“Mid-and Late-Career Teachers Struggle With Paltry Incomes” is the latest flawed study to claim that American teachers are underpaid.
Leave it to the left-leaning teacher-union-friendly Center for American Progress to come out with a flatulent report lamenting the allegedly lousy state of teacher pay in the U.S. Even worse, much of the acolyte media dutifully bought the study hook, jive and half-truth. A writer for Huffington Post, tightly clutching a moist hanky, whimpered,
While the report recognizes that low teacher pay is not news – especially when it comes to low entry-level salaries – researchers were interested in seeing if the salaries of mid- and late-career teachers ‘were high enough to attract and keep the nation’s most talented individuals.’ However, in a profession where teacher turnover costs up to $2 billion annually, the results they found are quite depressing.
Where to begin?!
Let’s start with Andrew Biggs, American Enterprise Institute researcher and scholar, and Jason Richwine, a senior policy analyst at the Heritage Foundation, who released a study in 2011 in which they found that teachers are actually overpaid. What their study includes – and the Center for American Progress’ conveniently omits – are the perks that teachers typically receive as part of their compensation package, like excellent healthcare and pension packages that aren’t counted as “income.” Armed with data, the authors make a solid case. They find,
Workers who switch from non-teaching jobs to teaching jobs receive a wage increase of roughly 9 percent, while teachers who change to non-teaching jobs see their wages decrease by approximately 3 percent.
When retiree health coverage for teachers is included, it is worth roughly an additional 10 percent of wages, whereas private sector employees often do not receive this benefit at all.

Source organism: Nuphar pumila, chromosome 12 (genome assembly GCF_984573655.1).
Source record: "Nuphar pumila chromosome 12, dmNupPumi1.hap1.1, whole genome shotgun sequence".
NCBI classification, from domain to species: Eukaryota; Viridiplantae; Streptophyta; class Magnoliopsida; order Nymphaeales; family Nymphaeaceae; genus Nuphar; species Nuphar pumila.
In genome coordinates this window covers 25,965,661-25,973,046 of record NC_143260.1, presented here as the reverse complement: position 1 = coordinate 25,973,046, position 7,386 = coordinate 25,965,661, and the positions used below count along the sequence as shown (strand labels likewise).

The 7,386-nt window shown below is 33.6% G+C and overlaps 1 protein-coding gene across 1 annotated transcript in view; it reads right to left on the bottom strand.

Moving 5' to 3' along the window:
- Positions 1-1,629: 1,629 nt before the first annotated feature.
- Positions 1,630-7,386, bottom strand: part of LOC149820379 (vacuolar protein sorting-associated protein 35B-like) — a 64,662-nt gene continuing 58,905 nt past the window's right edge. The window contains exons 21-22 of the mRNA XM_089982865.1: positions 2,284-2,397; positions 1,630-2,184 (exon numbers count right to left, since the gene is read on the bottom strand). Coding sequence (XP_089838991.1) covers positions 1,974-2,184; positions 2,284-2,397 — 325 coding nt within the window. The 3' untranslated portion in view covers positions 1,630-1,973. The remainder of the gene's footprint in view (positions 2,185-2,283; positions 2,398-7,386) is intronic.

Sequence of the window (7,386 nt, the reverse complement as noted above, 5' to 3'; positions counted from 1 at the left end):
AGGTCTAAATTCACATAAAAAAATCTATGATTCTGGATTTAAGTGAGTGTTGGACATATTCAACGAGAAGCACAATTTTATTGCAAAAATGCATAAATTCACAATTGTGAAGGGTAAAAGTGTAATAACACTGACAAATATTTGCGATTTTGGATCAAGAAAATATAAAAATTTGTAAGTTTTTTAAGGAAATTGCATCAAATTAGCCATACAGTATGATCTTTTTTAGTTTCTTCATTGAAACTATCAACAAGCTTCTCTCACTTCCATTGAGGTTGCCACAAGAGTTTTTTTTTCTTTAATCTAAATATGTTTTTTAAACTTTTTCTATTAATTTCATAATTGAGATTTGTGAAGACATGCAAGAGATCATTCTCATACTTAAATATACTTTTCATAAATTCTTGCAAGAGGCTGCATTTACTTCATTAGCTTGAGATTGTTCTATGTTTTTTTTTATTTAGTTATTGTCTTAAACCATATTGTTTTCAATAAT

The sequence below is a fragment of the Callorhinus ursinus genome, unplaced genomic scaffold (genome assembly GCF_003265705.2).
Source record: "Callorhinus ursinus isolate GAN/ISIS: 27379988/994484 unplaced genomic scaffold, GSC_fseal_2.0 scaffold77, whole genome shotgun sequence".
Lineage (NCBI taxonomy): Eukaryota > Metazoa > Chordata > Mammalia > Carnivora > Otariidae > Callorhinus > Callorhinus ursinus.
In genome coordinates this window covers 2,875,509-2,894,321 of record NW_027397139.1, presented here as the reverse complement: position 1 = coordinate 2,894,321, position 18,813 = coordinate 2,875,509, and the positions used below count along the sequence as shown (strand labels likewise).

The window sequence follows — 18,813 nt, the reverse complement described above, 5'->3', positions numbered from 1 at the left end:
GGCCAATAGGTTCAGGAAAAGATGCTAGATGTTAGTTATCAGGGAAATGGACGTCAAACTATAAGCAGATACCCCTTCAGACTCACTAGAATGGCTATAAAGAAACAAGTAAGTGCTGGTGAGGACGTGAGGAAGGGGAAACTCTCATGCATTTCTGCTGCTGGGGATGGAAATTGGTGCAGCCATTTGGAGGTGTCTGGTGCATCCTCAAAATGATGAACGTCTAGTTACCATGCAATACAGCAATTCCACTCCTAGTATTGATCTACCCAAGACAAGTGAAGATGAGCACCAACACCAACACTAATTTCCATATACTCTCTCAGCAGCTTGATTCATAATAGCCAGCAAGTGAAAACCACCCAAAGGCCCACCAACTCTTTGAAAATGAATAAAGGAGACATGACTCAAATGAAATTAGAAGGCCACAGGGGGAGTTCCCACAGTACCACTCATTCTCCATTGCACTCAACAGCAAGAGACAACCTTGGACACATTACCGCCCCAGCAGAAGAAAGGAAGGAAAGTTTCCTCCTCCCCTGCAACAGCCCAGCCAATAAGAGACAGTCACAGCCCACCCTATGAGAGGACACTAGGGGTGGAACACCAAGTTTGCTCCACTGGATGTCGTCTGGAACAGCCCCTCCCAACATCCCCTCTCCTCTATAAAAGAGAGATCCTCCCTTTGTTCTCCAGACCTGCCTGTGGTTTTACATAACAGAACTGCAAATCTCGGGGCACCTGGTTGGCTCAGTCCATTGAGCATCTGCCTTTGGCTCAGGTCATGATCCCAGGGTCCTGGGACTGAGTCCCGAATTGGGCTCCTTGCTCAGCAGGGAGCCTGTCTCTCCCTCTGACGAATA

Teachers benefit strongly from job security benefits, which are worth about an extra 1 percent of wages, rising to 8.6 percent when considering that extra job security protects a premium paid in terms of salaries and benefits.
Taking all of this into account, teachers actually receive salary and benefits that are 52 percent greater than fair market levels. (Emphasis added.)
Needless to say, this was beyond the pale for American Federation of Teachers president Randi Weingarten. She promptly bashed the report, insisting that it’s full of “ridiculous assertions” and countered with half-truths and threw in a little class warfare as red meat for her members:
The AEI report concludes that America’s public school teachers are overpaid — something that defies common sense — and uses misleading statistics and questionable research to make its case.
If teachers are so overpaid, then why aren’t more 1 percenters banging down the doors to enter the teaching profession? Why do 50 percent of teachers leave the profession within three to five years, an attrition rate that costs our school districts $7 billion annually?
Kim Anderson, advocacy director at the National Education Association, ignored the data and went for the lachrymose,
Talented individuals turn away from this rewarding profession because they are forced to choose between making a difference in the lives of students and providing for their families.
Actually, the AEI report wasn’t the first to explode the “poor teacher” myth. Back in 2007, researchers Jay Greene and Marcus Winters, then with the Manhattan Institute, found:
Education policy discussions often assume that public school teachers are poorly paid. Typically absent in these discussions about teacher pay, however, is any reference to systematic data on how much public school teachers are actually paid, especially relative to other occupations. Because discussions about teacher pay rarely reference these data, the policy debate on education reform has proceeded without a clear understanding of these issues.
This report compiles information on the hourly pay of public school teachers nationally and in 66 metropolitan areas, as collected by the U.S. Bureau of Labor Statistics (BLS) in its annual National Compensation Survey. We also compare the reported hourly income of public school teachers with that of workers in similar professions, as defined by the BLS….
Among the key findings of their report:
- According to the BLS, the average public school teacher in the United States earned $34.06 per hour in 2005.
- The average public school teacher was paid 36% more per hour than the average non-sales white-collar worker and 11% more than the average professional specialty and technical worker.
- Full-time public school teachers work on average 36.5 hours per week during weeks that they are working. By comparison, white-collar workers (excluding sales) work 39.4 hours, and professional specialty and technical workers work 39.0 hours per week. Private school teachers work 38.3 hours per week